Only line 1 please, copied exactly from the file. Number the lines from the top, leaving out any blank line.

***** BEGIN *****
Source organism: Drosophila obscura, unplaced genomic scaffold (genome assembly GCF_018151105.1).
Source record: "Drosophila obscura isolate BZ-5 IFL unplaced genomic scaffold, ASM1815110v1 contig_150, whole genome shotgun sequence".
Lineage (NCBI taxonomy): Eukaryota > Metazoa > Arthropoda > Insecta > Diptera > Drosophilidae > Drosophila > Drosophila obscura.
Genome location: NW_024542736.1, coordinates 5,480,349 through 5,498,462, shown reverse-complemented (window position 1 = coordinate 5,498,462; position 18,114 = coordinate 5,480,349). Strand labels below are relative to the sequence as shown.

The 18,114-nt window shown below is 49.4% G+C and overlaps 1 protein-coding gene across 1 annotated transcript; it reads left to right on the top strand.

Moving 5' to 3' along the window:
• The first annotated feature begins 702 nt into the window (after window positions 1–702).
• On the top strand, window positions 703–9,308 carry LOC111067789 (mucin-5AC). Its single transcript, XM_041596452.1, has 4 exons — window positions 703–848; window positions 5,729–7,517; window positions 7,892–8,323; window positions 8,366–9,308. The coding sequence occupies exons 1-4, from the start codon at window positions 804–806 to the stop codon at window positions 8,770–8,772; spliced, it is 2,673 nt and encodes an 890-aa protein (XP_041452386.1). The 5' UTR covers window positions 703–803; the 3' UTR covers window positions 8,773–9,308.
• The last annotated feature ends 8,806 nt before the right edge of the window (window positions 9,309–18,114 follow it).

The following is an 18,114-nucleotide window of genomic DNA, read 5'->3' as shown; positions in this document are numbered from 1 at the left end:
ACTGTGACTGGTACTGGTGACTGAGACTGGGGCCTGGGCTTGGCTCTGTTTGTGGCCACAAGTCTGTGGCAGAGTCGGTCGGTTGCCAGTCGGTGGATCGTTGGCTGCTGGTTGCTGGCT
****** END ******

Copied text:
Source organism: Drosophila obscura, unplaced genomic scaffold (genome assembly GCF_018151105.1).